You could forgo the patch sets, but -might- be at risk. If your OS is hardened correctly you wouldn't have to patch but once a year though and not worry about being hacked depending on what apps you are supporting. It would be really wise for instance to patch Samba often if you have important data that hackerx shouldn't be getting to.
So the answer is, Solaris will run from either how long it takes your 1 internal disk to fail all the way up to never because you have enough cluster nodes and good sysadmins.
If it weren't for patch sets, there would be systems running here longer than my 5 years at this current job.
"Take your head out of the sand and realise there is real sunshine out there as opposed to the Sunshine you've been spoonfed."
Good point, and that must be the difference then because I see it from a US Federal spoon and you're coming from a UK/Europe telecoms view. For instance, I don't work there, but it would be some pretty wild shit to read that any important system at the Air Inteligence agency switched to Red Hat linux.
I still opine that Redhat's road to Redmond is not through Sunnyvale and they still have IBM to contend with even without Sun.
I bought a copy of BF 2142 a while ago using their download installer. God was I an idiot.
It wouldn't run (IMAGINE THAT!) because it couldn't --validate-- me using its mandatory computer Gestapo program. So I open a TT and get the usual guy from foreign country who doesn't want to help me; he wants to close a trouble ticket. I give him valid human information... he gives me cue cards in response, complete with questions I had already preemptively answered.
Turns out that the web interface had TWO ways to register/activate an account and they are two different accounts although they appear (graphically) the same, and because I had never used the one system, I activated an account on the new system, but some other underlying shadow system still did not have the account. Being in software development, and also kind of smart too (hah, sorry!) I noticed it, went the unique and undocumented registration route and lo and behold it worked. I instantly realised it was a systems design problem that EA probably had no clue about.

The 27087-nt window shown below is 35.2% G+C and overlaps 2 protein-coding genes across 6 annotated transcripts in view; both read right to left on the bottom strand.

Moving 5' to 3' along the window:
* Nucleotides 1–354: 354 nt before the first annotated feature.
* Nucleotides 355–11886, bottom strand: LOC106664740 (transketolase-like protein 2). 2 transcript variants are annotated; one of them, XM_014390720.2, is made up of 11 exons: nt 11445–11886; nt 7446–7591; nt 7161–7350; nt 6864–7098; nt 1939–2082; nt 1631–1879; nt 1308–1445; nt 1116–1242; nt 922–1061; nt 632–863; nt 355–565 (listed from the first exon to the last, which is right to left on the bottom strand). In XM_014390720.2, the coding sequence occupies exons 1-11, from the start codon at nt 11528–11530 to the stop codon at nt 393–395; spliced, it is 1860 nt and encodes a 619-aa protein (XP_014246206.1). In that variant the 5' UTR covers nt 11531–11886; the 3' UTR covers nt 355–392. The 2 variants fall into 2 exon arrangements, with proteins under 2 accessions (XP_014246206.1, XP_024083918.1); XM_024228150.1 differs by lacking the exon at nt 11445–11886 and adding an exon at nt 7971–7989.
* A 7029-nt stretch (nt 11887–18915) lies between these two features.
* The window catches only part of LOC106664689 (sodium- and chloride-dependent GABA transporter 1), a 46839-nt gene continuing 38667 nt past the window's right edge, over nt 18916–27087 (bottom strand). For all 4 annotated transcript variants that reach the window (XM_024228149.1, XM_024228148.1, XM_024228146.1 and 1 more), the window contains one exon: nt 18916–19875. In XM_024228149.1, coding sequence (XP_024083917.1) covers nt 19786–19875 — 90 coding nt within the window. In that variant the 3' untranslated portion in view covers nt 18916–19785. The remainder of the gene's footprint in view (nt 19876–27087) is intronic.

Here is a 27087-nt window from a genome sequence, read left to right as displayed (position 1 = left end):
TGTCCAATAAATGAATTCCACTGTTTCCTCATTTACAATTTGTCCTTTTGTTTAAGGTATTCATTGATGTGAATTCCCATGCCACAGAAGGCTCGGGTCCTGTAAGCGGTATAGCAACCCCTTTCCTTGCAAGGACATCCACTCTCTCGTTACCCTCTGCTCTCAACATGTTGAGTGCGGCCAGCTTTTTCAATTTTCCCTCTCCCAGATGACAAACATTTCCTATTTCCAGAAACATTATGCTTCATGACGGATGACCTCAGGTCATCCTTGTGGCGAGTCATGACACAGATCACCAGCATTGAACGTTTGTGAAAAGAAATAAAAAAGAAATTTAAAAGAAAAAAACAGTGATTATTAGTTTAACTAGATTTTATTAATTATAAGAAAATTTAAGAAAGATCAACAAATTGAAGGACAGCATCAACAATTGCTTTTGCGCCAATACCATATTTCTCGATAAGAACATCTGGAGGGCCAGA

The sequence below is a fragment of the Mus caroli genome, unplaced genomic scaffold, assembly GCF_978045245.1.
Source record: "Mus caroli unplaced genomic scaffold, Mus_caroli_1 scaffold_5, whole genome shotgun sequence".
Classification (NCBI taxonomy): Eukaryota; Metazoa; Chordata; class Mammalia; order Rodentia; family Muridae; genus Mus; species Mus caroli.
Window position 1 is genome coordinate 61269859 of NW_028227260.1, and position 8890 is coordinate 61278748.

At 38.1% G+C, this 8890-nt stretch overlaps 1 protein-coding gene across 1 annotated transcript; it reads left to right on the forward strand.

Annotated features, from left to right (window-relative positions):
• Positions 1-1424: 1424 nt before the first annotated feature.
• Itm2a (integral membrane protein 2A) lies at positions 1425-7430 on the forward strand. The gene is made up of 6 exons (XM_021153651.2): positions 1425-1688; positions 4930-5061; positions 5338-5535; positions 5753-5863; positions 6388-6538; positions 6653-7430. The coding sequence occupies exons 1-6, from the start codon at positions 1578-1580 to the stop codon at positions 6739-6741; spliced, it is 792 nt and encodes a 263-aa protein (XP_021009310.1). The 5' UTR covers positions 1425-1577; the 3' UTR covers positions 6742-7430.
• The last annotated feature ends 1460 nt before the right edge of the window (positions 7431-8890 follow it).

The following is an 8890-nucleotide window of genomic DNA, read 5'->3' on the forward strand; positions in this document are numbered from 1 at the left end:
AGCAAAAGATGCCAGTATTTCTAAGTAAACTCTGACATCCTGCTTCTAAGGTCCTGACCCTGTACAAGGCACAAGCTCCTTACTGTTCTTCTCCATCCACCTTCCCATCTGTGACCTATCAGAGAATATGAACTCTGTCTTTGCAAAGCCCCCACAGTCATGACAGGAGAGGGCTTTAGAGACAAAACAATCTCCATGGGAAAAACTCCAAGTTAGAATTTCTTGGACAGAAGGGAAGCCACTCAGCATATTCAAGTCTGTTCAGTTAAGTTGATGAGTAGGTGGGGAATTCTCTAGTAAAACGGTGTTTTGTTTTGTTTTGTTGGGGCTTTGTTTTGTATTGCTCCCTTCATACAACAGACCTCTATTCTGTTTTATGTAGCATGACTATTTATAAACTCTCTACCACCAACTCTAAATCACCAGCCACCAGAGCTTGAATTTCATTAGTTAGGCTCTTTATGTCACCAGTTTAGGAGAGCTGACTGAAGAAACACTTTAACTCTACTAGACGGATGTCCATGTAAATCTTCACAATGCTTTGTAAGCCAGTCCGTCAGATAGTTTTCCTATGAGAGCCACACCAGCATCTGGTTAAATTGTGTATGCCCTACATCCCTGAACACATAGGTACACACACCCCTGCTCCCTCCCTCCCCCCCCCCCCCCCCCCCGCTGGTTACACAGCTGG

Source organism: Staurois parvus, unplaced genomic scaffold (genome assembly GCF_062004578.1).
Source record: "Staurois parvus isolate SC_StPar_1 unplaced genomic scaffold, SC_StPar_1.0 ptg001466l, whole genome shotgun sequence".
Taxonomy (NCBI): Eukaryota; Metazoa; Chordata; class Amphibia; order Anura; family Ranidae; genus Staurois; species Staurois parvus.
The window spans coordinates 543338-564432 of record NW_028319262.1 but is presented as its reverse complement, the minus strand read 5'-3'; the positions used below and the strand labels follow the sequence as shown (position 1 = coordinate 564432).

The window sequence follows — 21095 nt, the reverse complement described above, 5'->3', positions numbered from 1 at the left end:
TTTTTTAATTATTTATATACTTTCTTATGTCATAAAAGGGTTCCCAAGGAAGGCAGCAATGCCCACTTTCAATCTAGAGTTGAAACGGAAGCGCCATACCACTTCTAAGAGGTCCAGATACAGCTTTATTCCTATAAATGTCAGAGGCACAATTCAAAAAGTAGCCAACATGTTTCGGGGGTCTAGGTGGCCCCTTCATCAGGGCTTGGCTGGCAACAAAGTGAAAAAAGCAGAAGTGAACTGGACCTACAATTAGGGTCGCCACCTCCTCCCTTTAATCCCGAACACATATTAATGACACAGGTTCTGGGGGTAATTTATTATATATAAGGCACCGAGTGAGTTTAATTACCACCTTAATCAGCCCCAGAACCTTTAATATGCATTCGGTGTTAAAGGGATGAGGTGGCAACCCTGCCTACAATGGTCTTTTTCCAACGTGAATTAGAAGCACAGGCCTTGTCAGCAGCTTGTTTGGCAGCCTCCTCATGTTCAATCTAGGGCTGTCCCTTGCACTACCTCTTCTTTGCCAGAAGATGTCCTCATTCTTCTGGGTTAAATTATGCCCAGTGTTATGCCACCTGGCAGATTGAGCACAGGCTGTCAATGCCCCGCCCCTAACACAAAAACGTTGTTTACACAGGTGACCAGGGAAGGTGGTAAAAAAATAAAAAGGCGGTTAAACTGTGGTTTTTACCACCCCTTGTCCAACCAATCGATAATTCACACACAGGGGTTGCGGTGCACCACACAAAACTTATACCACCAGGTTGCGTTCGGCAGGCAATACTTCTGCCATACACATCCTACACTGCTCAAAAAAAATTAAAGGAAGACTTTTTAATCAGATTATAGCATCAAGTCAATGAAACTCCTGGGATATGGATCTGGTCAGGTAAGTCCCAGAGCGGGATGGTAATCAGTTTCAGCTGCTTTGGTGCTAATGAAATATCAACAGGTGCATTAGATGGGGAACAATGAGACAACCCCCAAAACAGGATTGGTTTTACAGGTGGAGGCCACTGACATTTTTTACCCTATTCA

But it didn't matter to EA almost a year after the software was released, because they essentially didn't have to return people's money. They could drown out legitimate user problems with an Indian guy and cue cards. I hinted to the robot on the other end that I knew the problem and offered to explain it to him. Fuck if he cared, ticket closed.
This is something everyone knew was coming, but people can't seem to organize and boycot all of (Insert bad company's) products, which is what it takes -- Not just bitching about DRM or Spore and then turning around and buying it.
It is not so simple..
If you sign up with a medical condition or are more likely to get one while active duty, the Veterans Administration will eventually be footing the bill.
In essence the medical screen is a lot of things including a test to see how much of a return (or loss) on investment one would be.